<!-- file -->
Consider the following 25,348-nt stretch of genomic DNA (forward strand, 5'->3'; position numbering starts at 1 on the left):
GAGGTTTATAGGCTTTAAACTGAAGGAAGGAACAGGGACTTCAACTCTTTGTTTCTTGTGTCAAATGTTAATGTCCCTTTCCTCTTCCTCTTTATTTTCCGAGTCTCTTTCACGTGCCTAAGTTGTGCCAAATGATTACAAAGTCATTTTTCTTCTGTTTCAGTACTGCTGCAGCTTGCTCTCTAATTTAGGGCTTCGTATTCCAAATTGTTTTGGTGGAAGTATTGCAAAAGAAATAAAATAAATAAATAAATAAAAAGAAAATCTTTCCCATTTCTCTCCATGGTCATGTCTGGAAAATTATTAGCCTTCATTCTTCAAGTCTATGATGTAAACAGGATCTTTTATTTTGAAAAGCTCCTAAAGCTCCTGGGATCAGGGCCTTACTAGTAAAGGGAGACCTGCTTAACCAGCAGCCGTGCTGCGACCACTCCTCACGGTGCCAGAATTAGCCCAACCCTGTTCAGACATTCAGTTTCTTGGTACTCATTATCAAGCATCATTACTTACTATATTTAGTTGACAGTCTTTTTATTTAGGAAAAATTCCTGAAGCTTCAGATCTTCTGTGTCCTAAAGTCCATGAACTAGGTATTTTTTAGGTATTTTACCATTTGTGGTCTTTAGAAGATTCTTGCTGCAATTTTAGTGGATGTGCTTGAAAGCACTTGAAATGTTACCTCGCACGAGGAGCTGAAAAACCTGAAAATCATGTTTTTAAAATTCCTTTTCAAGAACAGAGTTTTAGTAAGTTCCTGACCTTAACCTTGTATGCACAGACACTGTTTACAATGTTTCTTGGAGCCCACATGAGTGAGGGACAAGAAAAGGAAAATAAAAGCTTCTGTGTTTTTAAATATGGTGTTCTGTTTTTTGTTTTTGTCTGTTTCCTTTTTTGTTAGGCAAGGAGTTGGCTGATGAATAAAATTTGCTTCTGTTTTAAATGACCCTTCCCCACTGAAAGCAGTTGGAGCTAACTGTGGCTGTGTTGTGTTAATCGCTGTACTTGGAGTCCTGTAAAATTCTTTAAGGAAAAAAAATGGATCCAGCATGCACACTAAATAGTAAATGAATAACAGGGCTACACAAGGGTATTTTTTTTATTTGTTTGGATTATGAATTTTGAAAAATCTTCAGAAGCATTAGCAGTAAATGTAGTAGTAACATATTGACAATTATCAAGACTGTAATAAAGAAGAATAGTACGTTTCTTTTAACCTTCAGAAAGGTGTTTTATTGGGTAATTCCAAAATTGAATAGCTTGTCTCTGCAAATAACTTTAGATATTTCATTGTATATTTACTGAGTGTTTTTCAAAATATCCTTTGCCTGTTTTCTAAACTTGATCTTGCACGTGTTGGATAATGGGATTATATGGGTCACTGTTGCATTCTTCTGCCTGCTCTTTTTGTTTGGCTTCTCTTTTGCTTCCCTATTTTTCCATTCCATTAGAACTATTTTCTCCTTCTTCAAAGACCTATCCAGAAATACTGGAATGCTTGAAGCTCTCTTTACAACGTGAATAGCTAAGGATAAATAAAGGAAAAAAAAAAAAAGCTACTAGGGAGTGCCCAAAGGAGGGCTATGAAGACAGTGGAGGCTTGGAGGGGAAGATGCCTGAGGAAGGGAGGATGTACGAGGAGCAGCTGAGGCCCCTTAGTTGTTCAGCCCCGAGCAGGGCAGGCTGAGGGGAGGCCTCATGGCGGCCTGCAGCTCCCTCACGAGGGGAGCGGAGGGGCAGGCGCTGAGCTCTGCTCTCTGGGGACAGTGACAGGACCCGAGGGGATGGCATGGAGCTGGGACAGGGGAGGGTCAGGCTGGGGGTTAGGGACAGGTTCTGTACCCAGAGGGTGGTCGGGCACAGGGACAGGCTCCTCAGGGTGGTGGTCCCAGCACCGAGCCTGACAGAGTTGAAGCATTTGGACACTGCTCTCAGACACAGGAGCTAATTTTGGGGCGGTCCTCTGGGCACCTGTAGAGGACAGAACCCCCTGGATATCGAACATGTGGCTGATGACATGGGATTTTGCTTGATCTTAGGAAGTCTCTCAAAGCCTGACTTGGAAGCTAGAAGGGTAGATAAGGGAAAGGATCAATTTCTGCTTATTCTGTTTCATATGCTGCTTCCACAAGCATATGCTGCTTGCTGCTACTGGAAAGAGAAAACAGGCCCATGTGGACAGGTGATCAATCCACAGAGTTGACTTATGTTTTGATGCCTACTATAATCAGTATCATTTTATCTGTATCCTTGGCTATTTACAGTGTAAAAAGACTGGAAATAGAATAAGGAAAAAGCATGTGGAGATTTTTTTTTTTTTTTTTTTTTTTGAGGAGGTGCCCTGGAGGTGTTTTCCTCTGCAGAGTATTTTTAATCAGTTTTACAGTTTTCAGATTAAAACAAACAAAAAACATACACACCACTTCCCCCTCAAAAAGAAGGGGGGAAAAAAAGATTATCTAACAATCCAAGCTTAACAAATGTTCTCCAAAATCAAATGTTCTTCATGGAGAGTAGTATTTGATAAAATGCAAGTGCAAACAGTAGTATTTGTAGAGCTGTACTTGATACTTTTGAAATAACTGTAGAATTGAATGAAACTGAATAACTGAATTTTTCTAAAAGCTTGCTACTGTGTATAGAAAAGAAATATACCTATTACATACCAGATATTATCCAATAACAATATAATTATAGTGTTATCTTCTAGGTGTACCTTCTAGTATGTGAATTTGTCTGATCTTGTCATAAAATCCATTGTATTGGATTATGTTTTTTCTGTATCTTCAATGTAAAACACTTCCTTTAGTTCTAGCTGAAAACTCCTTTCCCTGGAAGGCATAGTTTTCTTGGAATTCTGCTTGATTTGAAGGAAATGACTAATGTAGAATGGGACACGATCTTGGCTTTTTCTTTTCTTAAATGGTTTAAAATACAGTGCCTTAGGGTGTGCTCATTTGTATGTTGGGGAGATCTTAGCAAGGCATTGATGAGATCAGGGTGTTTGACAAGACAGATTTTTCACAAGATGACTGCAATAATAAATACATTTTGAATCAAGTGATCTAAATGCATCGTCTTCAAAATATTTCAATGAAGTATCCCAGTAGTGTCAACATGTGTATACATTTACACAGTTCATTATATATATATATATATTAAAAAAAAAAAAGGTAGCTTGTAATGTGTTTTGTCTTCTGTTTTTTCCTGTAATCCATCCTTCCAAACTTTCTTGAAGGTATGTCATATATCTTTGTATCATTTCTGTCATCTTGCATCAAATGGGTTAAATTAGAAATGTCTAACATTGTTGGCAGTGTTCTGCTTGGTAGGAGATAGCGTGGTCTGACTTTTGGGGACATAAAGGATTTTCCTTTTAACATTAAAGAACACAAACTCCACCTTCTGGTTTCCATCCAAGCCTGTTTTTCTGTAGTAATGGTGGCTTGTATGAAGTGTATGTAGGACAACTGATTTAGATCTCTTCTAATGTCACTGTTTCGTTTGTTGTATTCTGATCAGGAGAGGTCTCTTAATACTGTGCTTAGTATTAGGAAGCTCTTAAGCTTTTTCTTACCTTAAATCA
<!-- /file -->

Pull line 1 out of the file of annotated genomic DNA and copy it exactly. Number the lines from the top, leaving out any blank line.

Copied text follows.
Consider the following 25,348-nt stretch of genomic DNA (forward strand, 5'->3'; position numbering starts at 1 on the left):